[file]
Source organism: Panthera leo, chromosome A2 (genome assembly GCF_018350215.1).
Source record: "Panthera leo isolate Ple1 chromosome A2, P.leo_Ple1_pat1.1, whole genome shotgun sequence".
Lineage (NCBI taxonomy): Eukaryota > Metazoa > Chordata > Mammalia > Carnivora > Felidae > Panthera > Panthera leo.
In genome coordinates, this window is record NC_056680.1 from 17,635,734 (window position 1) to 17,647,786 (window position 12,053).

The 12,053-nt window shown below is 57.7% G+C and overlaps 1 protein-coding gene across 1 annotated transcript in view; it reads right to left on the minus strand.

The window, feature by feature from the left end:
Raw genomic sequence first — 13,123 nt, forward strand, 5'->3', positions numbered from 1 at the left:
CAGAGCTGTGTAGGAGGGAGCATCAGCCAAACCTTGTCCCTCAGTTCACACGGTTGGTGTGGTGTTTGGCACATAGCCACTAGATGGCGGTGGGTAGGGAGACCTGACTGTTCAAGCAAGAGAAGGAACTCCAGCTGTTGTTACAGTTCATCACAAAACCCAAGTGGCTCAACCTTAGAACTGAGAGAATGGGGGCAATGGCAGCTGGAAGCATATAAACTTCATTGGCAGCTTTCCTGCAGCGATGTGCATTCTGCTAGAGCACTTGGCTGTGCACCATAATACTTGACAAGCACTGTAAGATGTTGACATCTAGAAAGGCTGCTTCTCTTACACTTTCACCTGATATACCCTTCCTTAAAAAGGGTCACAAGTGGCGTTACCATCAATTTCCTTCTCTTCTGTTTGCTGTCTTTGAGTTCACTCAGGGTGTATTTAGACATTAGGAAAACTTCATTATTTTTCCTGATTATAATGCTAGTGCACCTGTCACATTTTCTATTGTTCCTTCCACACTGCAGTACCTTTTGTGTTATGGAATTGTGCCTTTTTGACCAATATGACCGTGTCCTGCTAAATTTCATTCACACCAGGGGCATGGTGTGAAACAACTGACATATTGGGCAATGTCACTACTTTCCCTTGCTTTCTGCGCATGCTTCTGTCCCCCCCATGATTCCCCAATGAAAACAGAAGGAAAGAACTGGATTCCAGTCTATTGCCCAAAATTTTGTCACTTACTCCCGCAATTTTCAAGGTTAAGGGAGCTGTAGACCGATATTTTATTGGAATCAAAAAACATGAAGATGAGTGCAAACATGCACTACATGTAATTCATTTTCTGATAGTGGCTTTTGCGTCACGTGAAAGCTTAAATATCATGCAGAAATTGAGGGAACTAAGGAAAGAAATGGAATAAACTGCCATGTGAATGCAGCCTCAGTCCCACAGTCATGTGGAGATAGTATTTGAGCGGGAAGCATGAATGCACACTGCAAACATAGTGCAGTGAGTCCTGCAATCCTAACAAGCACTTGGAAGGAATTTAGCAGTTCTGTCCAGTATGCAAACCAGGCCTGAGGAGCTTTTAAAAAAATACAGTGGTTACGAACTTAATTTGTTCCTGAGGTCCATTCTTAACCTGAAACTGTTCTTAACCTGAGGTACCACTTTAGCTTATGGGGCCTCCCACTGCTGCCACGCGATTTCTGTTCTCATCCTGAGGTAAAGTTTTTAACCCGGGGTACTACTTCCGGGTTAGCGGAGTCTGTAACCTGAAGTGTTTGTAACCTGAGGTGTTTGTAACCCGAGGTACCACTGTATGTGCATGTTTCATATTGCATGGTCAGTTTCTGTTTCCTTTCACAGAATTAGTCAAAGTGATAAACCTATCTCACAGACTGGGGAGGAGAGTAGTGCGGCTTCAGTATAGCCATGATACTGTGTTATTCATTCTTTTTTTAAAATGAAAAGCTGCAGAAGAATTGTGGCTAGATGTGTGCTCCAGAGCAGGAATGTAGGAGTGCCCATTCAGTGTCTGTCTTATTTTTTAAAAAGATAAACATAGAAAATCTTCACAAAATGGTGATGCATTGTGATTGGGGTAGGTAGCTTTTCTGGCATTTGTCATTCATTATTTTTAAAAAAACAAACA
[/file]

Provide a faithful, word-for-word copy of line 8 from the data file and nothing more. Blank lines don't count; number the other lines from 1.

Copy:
CAGAGCTGTGTAGGAGGGAGCATCAGCCAAACCTTGTCCCTCAGTTCACACGGTTGGTGTGGTGTTTGGCACATAGCCACTAGATGGCGGTGGGTAGGGAGACCTGACTGTTCAAGCAAGAGAAGGAACTCCAGCTGTTGTTACAGTTCATCACAAAACCCAAGTGGCTCAACCTTAGAACTGAGAGAATGGGGGCAATGGCAGCTGGAAGCATATAAACTTCATTGGCAGCTTTCCTGCAGCGATGTGCATTCTGCTAGAGCACTTGGCTGTGCACCATAATACTTGACAAGCACTGTAAGATGTTGACATCTAGAAAGGCTGCTTCTCTTACACTTTCACCTGATATACCCTTCCTTAAAAAGGGTCACAAGTGGCGTTACCATCAATTTCCTTCTCTTCTGTTTGCTGTCTTTGAGTTCACTCAGGGTGTATTTAGACATTAGGAAAACTTCATTATTTTTCCTGATTATAATGCTAGTGCACCTGTCACATTTTCTATTGTTCCTTCCACACTGCAGTACCTTTTGTGTTATGGAATTGTGCCTTTTTGACCAATATGACCGTGTCCTGCTAAATTTCATTCACACCAGGGGCATGGTGTGAAACAACTGACATATTGGGCAATGTCACTACTTTCCCTTGCTTTCTGCGCATGCTTCTGTCCCCCCCATGATTCCCCAATGAAAACAGAAGGAAAGAACTGGATTCCAGTCTATTGCCCAAAATTTTGTCACTTACTCCCGCAATTTTCAAGGTTAAGGGAGCTGTAGACCGATATTTTATTGGAATCAAAAAACATGAAGATGAGTGCAAACATGCACTACATGTAATTCATTTTCTGATAGTGGCTTTTGCGTCACGTGAAAGCTTAAATATCATGCAGAAATTGAGGGAACTAAGGAAAGAAATGGAATAAACTGCCATGTGAATGCAGCCTCAGTCCCACAGTCATGTGGAGATAGTATTTGAGCGGGAAGCATGAATGCACACTGCAAACATAGTGCAGTGAGTCCTGCAATCCTAACAAGCACTTGGAAGGAATTTAGCAGTTCTGTCCAGTATGCAAACCAGGCCTGAGGAGCTTTTAAAAAAATACAGTGGTTACGAACTTAATTTGTTCCTGAGGTCCATTCTTAACCTGAAACTGTTCTTAACCTGAGGTACCACTTTAGCTTATGGGGCCTCCCACTGCTGCCACGCGATTTCTGTTCTCATCCTGAGGTAAAGTTTTTAACCCGGGGTACTACTTCCGGGTTAGCGGAGTCTGTAACCTGAAGTGTTTGTAACCTGAGGTGTTTGTAACCCGAGGTACCACTGTATGTGCATGTTTCATATTGCATGGTCAGTTTCTGTTTCCTTTCACAGAATTAGTCAAAGTGATAAACCTATCTCACAGACTGGGGAGGAGAGTAGTGCGGCTTCAGTATAGCCATGATACTGTGTTATTCATTCTTTTTTTAAAATGAAAAGCTGCAGAAGAATTGTGGCTAGATGTGTGCTCCAGAGCAGGAATGTAGGAGTGCCCATTCAGTGTCTGTCTTATTTTTTAAAAAGATAAACATAGAAAATCTTCACAAAATGGTGATGCATTGTGATTGGGGTAGGTAGCTTTTCTGGCATTTGTCATTCATTATTTTTAAAAAAACAAACA